A few minutes later, Jared stepped out of his family's cabin and set off through the woods. His father had let him go with a small smile, as if he knew perfectly well where Jared was headed, but Jared didn't care whether he did or not. He needed to talk to somebody about everything he'd just heard, secret or no secret, someone who would listen to him until he was finished talking and have a real response, and there was only one person in Bountiful who fit that description.
He found her where he expected to: behind the Orton family cabin, her arms wrapped around her body, looking out through the pinewoods over the wall at the crashing water far below.
"I did it," said Ever, without looking around. Jared stopped abruptly and cleared his throat. He hadn't deliberately made any noise; somehow, she'd known he'd was there.
"Did what?" Jared asked, though he thought he knew what she was referring to. He had had ample time to listen to village rumor between the council meeting and coming home.
"I saved her," she said. "Sister Flowers. She was...Sister Hales says she was as good as dead, and the baby too. But it worked." She turned and looked at him.
"I've healed wounds, even a broken bone once, but I've never done anything like this. I wasn't sure I could. I'm not sure I even..."
"What?" Jared asked.
"I'm not sure I even believed it, really. Believed that it was me doing it. That I had any...power...to do anything. Laying your hands on injured rabbits and flesh wounds...it's not the same thing. Not like this."
"Tell me," he said, unsure of what else to say. And she told him: Ever described seeing Sister Flowers, seeing the awful damage to her head and the silent swell of her belly, and the anger she felt. She described how everything got warm, and then went black.
"And then I woke up in a bed myself," she finished. Ever laughed quietly. "I'll never be much use in the field if I pass out every time I use it."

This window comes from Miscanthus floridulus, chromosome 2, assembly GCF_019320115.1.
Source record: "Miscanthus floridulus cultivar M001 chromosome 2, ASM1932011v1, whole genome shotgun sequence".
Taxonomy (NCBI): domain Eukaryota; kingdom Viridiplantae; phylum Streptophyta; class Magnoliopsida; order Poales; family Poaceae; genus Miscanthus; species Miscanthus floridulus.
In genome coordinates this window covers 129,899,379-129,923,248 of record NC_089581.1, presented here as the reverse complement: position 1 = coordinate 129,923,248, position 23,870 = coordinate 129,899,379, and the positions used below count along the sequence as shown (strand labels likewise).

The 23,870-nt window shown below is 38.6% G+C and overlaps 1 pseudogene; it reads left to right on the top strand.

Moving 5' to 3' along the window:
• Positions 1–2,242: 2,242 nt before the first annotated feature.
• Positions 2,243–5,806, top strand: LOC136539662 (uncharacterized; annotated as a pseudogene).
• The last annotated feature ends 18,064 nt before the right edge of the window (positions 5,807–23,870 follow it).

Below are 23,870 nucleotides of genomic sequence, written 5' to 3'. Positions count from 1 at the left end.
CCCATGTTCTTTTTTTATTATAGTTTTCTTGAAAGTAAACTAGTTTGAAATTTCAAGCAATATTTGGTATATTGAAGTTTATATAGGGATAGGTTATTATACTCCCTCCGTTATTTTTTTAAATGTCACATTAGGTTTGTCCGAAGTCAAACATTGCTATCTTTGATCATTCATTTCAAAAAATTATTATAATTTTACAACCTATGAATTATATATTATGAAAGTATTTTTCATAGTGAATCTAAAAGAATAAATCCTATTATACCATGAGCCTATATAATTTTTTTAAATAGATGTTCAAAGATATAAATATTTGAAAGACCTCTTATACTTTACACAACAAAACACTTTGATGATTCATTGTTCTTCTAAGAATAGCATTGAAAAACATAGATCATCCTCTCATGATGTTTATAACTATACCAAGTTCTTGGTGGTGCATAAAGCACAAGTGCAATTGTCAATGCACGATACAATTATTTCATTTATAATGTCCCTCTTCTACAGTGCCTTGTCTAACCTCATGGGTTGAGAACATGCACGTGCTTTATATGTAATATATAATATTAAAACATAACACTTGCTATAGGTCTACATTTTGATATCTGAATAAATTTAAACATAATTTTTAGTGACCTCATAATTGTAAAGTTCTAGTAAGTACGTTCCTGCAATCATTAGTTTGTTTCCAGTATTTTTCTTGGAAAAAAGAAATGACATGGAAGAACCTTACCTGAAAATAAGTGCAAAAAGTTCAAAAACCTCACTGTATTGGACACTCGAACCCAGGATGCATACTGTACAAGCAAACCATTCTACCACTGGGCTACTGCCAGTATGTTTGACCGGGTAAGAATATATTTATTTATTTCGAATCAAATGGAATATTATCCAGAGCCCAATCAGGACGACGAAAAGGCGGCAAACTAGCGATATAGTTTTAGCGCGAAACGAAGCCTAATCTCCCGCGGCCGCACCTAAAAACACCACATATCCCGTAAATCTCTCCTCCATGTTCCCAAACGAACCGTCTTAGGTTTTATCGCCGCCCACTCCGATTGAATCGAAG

"Ever..." Jared began, the right words seeming just out of reach, "what you've done—"
"Please don't say it's a miracle," she said. "I'm not sure I could handle it. Not from you. I've heard it enough times today already. I don't want to feel like a...like some kind of...like something not human."
"I was going to say it's something no one else can do," said Jared. "But if it helps, I think what you do is...very human." He wasn't precisely sure what he meant even as he spoke, but the words suddenly seemed right.
"What do you mean?" Ever asked. She looked scared and hopeful and skeptical all at once.
"I mean, the way you described it," he said. "The anger...the way you felt when it happened. Wherever this ability comes from, the way you use it doesn't seem anything like...." He struggled for the right analogy.
"Like the Savior resurrecting the blind man?" Ever said.
"Exactly," said Jared. "That's it exactly. You use it the way a human—a person who isn't a god—would use it. There's no white light and angels and all that. Just an emotion, and then something happens."
The moon had risen some time before, and now Jared saw Ever smile in the faint light it cast down among the trees. It struck him suddenly that she was beautiful—not merely pretty, but beautiful. Her hair was the color the women called strawberry blonde, her eyes were the green of lake water, and her cheeks had a softness that somehow only accentuated the strength that Jared saw in her face.
YOU ARE READING
Exile: The Book of EverScience Fiction
Centuries after the Fall, the United States has been wiped away. The crumbling remains of the great American empire are home now only to savage, lawless tribes and packs of ravening Damned-the twisted children of the apocalypse. Most of those few wh...